Jesus said, “I and my Father are one.” This has caused many to be confused into thinking that Jesus is the Father, or is somehow joined to Him in a way that makes the Father and Son a compound being. This faulty conclusion need not be reached. It is helpful to read the context. Jesus said, “I and my Father are one. Then the Jews took up stones again to stone him. Jesus answered them, Many good works have I shewed you from my Father; for which of those works do ye stone me? The Jews answered him, saying, For a good work we stone thee not; but for blasphemy; and because that thou, being a man, makest thyself God. Jesus answered them, Is it not written in your law, I said, Ye are gods? If he called them gods, unto whom the word of God came, and the scripture cannot be broken; Say ye of him, whom the Father hath sanctified, and sent into the world, Thou blasphemest; because I said, I am the Son of God?” (John 10:30-36).
Jesus’ response to this charge of blasphemy was twofold. First, He addressed their use of the word “God.” He explained that the word “god” can have a broad meaning, even to include humans.* [Footnote: * In the Bible, the word “god” has several different meanings. In a very limited sense, men are called gods. Both the Greek word theos and the Hebrew word elohim, which are most often translated “god,” are used in reference to men. (See Exodus 7:1; Psalm 82:6; John 10:34.) When the word “god” is used in that sense, then there are hundreds and thousands of gods. In a less limited sense, angels are called gods. David wrote about man, “For thou hast made him a little lower than the angels [elohim]” (Psalms 8:5). The word “angels” in this verse comes from the Hebrew word elohim. The way elohim is used here it denotes a type of being that is higher than man, but it is still used in a limited sense, and with this definition there would still be many gods. In reference to Christ, the word “god” is used in a much less limited sense, to denote His nature as being on the same level as His Father—something that cannot be said about any other being in the universe. The Bible says that Christ was “in the form of God” (Philippians 2:6). But even when the word “god” is used of Christ, it is used in a limited sense, because Christ has a God who is “the head of Christ,” “above all,” and “greater than” He (1 Corinthians 11:3; Ephesians 4:6; and John 14:28). When the word “god” is used in its absolute and unlimited sense, there is only one person to whom it can apply, God, the Father, alone. Jesus said that His Father is “the only true God” (John 17:3). Paul said, “there is none other God but one… God, the Father” (1 Corinthians 8:4, 6).] He basically said, “Don’t be so touchy about the word ‘God,’ even humans are called ‘god.’”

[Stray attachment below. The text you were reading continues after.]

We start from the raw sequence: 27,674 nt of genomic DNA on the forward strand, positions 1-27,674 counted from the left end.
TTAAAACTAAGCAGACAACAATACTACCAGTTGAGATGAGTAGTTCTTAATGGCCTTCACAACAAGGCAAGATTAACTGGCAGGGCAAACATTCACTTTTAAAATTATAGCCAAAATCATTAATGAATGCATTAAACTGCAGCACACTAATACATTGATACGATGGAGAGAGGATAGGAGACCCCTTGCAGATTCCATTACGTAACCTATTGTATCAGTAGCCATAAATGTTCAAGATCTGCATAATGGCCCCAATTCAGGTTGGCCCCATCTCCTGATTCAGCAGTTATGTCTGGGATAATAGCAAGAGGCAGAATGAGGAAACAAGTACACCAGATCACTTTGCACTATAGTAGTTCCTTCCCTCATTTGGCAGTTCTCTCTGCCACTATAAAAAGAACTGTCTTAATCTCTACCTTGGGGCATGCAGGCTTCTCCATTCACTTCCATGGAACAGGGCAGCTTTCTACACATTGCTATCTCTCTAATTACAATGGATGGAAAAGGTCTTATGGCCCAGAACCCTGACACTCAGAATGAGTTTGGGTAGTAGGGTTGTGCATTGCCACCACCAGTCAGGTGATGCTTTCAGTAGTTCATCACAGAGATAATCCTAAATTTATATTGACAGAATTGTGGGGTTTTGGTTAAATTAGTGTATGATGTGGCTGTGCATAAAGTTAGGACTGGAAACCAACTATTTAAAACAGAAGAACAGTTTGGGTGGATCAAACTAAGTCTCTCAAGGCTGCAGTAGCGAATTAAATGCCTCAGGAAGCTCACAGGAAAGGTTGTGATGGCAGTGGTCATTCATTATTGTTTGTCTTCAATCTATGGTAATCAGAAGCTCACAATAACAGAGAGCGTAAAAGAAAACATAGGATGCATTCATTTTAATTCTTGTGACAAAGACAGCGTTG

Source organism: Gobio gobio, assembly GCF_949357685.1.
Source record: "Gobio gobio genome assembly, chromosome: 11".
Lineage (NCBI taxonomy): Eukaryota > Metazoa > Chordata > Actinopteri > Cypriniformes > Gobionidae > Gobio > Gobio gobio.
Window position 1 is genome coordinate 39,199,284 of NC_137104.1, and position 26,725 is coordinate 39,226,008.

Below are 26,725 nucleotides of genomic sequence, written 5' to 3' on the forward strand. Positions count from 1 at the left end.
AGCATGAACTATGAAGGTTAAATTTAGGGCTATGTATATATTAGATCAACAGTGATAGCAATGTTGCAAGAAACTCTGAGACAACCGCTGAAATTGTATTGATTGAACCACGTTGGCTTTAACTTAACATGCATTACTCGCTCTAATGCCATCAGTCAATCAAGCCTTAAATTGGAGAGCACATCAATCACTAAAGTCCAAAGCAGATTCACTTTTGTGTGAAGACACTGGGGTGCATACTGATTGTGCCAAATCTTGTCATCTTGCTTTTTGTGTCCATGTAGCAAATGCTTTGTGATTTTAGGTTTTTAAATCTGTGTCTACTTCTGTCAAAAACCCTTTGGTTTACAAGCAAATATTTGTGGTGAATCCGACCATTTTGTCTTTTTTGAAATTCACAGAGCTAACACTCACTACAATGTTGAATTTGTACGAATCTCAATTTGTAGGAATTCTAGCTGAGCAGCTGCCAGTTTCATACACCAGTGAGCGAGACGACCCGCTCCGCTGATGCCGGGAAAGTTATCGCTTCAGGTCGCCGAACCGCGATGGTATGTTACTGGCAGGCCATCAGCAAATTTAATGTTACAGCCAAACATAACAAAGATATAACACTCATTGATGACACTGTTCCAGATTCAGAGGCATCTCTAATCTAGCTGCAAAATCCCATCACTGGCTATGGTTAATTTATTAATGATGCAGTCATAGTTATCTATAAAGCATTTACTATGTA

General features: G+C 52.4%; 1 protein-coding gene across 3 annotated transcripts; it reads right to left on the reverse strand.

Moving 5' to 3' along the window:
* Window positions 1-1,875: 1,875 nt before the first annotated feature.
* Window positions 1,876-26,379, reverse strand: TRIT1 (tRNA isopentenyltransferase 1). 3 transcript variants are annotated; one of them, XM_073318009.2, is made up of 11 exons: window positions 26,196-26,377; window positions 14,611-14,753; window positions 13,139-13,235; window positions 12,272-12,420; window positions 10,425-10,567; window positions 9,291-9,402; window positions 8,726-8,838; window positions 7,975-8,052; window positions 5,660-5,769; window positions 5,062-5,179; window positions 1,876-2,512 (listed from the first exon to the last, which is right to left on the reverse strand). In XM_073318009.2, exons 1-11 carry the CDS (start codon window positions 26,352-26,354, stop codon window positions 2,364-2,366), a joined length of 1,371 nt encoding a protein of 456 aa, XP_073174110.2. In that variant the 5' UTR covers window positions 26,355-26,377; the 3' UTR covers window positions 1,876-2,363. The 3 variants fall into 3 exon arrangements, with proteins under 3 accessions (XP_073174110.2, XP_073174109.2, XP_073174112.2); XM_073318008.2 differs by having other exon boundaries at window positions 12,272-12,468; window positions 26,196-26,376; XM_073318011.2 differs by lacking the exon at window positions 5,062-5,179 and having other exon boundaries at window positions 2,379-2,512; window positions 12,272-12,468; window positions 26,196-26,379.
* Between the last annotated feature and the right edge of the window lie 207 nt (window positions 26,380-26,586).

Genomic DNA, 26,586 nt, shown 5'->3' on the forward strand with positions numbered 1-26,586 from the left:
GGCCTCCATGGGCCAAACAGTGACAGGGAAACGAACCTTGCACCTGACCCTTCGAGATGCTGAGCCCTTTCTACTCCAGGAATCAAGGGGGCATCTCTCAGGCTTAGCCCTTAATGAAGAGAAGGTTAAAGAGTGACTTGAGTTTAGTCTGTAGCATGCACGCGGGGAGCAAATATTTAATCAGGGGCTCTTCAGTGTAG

After disarming them regarding the use of the word “God,” Jesus denied the charge of claiming to be God, pointing out that His claim was merely to be “the Son of God.” The Jews evidently understood His words, because when He was finally charged for blasphemy and condemned to death, the accusation was that He claimed to be the Son of God.
When brought before Caiaphas, the Bible says, “Jesus held his peace. And the high priest answered and said unto him, I adjure thee by the living God, that thou tell us whether thou be the Christ, the Son of God” (Matthew 26:63). Luke’s account says, “Then said they all, Art thou then the Son of God? And he said unto them, Ye say that I am. And they said, What need we any further witness? for we ourselves have heard of his own mouth” (Luke 22:70, 71). After this, Jesus was brought before Pilate and, when Pilate said he could find no fault in Him, “The Jews answered him, We have a law, and by our law he ought to die, because he made himself the Son of God” (John 19:7).
The jeering crowd at Christ’s crucifixion said, “He trusted in God; let him deliver him now, if he will have him: for he said, I am the Son of God” (Matthew 27:43). Naturally, the strongest accusations about Christ would come from those who condemned Him to death. If they could have legitimately accused Him of claiming to be “God” they would have. Yet, they all said that His claim was that He is the Son of God. This is exactly who Jesus said He is (Matthew 26:63, 64; Luke 22:70, 71). Jesus never claimed to be God. The one time He was accused of such a claim, He flatly denied this charge.